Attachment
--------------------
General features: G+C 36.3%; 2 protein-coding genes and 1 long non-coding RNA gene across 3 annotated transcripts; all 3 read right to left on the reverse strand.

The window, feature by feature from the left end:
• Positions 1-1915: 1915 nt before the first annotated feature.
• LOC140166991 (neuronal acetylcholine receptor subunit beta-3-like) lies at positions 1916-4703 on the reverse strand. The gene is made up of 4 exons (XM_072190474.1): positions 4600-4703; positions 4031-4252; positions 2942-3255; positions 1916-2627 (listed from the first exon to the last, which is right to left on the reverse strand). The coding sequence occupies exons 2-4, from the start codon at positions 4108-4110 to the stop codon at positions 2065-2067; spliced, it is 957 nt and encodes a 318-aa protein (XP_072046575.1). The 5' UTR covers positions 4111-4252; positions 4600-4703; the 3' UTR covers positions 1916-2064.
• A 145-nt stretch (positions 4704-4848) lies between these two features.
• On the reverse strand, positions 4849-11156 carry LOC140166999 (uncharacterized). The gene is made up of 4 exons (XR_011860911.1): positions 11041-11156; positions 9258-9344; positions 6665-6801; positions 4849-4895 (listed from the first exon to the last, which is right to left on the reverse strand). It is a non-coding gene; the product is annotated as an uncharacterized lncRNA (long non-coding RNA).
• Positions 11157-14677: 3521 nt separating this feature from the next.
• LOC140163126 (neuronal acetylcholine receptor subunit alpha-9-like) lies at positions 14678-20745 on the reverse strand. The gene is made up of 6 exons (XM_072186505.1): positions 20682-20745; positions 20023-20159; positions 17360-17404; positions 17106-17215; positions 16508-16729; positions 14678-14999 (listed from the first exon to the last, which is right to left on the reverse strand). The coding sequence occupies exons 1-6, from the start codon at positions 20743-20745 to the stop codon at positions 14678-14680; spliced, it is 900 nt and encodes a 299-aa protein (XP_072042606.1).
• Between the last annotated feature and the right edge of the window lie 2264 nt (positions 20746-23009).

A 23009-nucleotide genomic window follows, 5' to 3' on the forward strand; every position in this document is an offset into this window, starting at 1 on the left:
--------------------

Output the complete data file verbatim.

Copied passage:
General features: G+C 36.3%; 2 protein-coding genes and 1 long non-coding RNA gene across 3 annotated transcripts; all 3 read right to left on the reverse strand.

The window, feature by feature from the left end:
• Positions 1-1915: 1915 nt before the first annotated feature.
• LOC140166991 (neuronal acetylcholine receptor subunit beta-3-like) lies at positions 1916-4703 on the reverse strand. The gene is made up of 4 exons (XM_072190474.1): positions 4600-4703; positions 4031-4252; positions 2942-3255; positions 1916-2627 (listed from the first exon to the last, which is right to left on the reverse strand). The coding sequence occupies exons 2-4, from the start codon at positions 4108-4110 to the stop codon at positions 2065-2067; spliced, it is 957 nt and encodes a 318-aa protein (XP_072046575.1). The 5' UTR covers positions 4111-4252; positions 4600-4703; the 3' UTR covers positions 1916-2064.
• A 145-nt stretch (positions 4704-4848) lies between these two features.
• On the reverse strand, positions 4849-11156 carry LOC140166999 (uncharacterized). The gene is made up of 4 exons (XR_011860911.1): positions 11041-11156; positions 9258-9344; positions 6665-6801; positions 4849-4895 (listed from the first exon to the last, which is right to left on the reverse strand). It is a non-coding gene; the product is annotated as an uncharacterized lncRNA (long non-coding RNA).
• Positions 11157-14677: 3521 nt separating this feature from the next.
• LOC140163126 (neuronal acetylcholine receptor subunit alpha-9-like) lies at positions 14678-20745 on the reverse strand. The gene is made up of 6 exons (XM_072186505.1): positions 20682-20745; positions 20023-20159; positions 17360-17404; positions 17106-17215; positions 16508-16729; positions 14678-14999 (listed from the first exon to the last, which is right to left on the reverse strand). The coding sequence occupies exons 1-6, from the start codon at positions 20743-20745 to the stop codon at positions 14678-14680; spliced, it is 900 nt and encodes a 299-aa protein (XP_072042606.1).
• Between the last annotated feature and the right edge of the window lie 2264 nt (positions 20746-23009).

A 23009-nucleotide genomic window follows, 5' to 3' on the forward strand; every position in this document is an offset into this window, starting at 1 on the left: